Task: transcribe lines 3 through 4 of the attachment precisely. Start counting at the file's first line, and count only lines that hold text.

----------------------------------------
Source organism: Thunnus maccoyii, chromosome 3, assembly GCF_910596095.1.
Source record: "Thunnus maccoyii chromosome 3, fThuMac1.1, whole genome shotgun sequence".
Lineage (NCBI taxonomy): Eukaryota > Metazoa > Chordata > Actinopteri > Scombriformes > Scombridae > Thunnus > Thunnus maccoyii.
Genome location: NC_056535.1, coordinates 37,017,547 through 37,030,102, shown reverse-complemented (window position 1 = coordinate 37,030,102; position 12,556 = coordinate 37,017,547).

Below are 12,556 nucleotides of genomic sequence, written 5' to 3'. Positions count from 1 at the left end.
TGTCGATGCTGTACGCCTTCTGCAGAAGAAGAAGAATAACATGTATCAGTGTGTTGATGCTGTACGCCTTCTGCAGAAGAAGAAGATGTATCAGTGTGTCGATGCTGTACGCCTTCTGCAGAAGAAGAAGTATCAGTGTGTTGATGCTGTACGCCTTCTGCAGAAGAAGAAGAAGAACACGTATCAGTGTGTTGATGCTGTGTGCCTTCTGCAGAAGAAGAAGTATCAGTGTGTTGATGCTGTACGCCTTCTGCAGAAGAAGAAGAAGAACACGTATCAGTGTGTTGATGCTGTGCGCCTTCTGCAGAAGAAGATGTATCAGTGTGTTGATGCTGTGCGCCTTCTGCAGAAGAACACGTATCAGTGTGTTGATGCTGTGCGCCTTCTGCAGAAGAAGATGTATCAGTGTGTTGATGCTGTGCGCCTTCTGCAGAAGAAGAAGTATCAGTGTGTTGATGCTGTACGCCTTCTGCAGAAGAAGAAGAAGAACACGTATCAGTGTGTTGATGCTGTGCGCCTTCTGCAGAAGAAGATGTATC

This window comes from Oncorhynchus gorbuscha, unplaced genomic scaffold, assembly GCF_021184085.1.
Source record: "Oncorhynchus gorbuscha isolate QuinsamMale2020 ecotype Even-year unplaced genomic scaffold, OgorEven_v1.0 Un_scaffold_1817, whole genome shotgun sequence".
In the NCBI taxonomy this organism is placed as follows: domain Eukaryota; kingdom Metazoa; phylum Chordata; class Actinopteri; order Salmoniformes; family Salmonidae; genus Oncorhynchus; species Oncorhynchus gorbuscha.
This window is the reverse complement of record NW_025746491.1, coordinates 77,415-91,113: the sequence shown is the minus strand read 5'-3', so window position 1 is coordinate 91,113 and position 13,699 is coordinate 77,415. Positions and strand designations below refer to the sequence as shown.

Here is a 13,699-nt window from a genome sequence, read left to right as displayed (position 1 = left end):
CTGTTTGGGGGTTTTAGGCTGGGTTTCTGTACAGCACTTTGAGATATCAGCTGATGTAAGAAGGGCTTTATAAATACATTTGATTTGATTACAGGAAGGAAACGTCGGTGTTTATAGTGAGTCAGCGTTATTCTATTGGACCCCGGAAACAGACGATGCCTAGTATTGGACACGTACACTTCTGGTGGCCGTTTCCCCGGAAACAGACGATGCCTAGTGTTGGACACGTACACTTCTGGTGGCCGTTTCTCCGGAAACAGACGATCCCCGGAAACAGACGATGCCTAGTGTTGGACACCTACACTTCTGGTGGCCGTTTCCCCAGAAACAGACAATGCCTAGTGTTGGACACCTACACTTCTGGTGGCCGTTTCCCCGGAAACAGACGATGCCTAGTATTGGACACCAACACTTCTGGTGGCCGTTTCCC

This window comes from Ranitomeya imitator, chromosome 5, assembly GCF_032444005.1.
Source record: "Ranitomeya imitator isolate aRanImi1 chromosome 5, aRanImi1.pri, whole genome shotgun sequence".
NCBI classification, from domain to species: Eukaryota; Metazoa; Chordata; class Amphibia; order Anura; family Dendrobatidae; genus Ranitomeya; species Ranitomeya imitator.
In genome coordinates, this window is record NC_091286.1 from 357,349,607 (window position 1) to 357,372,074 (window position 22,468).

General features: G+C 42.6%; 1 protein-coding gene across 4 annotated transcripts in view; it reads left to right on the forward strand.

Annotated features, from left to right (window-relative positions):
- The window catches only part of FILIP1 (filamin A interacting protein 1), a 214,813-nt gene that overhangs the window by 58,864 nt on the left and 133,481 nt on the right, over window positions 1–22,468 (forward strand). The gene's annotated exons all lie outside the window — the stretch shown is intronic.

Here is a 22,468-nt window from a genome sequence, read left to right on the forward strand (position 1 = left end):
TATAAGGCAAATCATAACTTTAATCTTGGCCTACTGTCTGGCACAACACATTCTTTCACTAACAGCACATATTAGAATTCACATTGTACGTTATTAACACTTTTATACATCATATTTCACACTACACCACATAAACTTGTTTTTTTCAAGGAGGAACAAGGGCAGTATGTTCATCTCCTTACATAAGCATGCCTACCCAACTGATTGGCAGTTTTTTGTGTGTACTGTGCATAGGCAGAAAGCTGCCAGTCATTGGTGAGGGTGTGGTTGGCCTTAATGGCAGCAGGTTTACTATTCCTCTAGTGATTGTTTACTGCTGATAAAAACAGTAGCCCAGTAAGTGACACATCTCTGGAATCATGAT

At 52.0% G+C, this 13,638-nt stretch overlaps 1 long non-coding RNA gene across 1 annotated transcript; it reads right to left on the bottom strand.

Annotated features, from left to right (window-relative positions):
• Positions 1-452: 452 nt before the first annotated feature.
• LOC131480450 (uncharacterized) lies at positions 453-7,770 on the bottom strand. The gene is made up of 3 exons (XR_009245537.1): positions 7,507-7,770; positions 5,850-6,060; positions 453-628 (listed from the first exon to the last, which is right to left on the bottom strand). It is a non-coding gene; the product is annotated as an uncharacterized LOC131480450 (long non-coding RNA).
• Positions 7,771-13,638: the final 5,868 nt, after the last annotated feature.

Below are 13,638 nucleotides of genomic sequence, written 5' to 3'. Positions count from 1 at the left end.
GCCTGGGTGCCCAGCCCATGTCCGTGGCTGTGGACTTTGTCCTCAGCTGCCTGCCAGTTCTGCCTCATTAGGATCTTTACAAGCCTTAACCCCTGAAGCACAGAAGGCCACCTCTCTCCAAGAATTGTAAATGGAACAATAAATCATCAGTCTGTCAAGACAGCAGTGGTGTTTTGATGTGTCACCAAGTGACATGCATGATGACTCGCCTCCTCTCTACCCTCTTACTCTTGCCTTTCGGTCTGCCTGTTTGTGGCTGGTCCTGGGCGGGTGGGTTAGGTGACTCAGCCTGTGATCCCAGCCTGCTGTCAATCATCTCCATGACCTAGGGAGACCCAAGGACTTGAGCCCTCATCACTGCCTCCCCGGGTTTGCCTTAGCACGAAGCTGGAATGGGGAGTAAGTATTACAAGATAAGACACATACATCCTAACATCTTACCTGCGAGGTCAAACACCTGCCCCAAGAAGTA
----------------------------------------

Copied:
Lineage (NCBI taxonomy): Eukaryota > Metazoa > Chordata > Actinopteri > Scombriformes > Scombridae > Thunnus > Thunnus maccoyii.
Genome location: NC_056535.1, coordinates 37,017,547 through 37,030,102, shown reverse-complemented (window position 1 = coordinate 37,030,102; position 12,556 = coordinate 37,017,547).